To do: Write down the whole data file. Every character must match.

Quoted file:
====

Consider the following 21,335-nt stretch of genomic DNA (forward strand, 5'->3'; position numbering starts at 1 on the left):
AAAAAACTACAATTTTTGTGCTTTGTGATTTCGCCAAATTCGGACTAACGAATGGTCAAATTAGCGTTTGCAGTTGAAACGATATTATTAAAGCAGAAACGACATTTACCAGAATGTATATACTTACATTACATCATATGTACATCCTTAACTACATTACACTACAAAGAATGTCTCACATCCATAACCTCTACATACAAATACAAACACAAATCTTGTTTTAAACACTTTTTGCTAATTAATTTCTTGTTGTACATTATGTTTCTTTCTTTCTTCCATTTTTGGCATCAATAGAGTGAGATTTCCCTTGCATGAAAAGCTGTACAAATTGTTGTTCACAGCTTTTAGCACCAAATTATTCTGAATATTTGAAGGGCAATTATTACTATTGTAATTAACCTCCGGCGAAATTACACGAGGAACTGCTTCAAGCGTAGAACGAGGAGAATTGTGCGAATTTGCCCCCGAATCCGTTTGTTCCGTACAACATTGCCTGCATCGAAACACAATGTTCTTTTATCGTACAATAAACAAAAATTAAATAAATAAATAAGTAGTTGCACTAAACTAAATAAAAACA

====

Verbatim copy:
Consider the following 21,335-nt stretch of genomic DNA (forward strand, 5'->3'; position numbering starts at 1 on the left):
AAAAAACTACAATTTTTGTGCTTTGTGATTTCGCCAAATTCGGACTAACGAATGGTCAAATTAGCGTTTGCAGTTGAAACGATATTATTAAAGCAGAAACGACATTTACCAGAATGTATATACTTACATTACATCATATGTACATCCTTAACTACATTACACTACAAAGAATGTCTCACATCCATAACCTCTACATACAAATACAAACACAAATCTTGTTTTAAACACTTTTTGCTAATTAATTTCTTGTTGTACATTATGTTTCTTTCTTTCTTCCATTTTTGGCATCAATAGAGTGAGATTTCCCTTGCATGAAAAGCTGTACAAATTGTTGTTCACAGCTTTTAGCACCAAATTATTCTGAATATTTGAAGGGCAATTATTACTATTGTAATTAACCTCCGGCGAAATTACACGAGGAACTGCTTCAAGCGTAGAACGAGGAGAATTGTGCGAATTTGCCCCCGAATCCGTTTGTTCCGTACAACATTGCCTGCATCGAAACACAATGTTCTTTTATCGTACAATAAACAAAAATTAAATAAATAAATAAGTAGTTGCACTAAACTAAATAAAAACA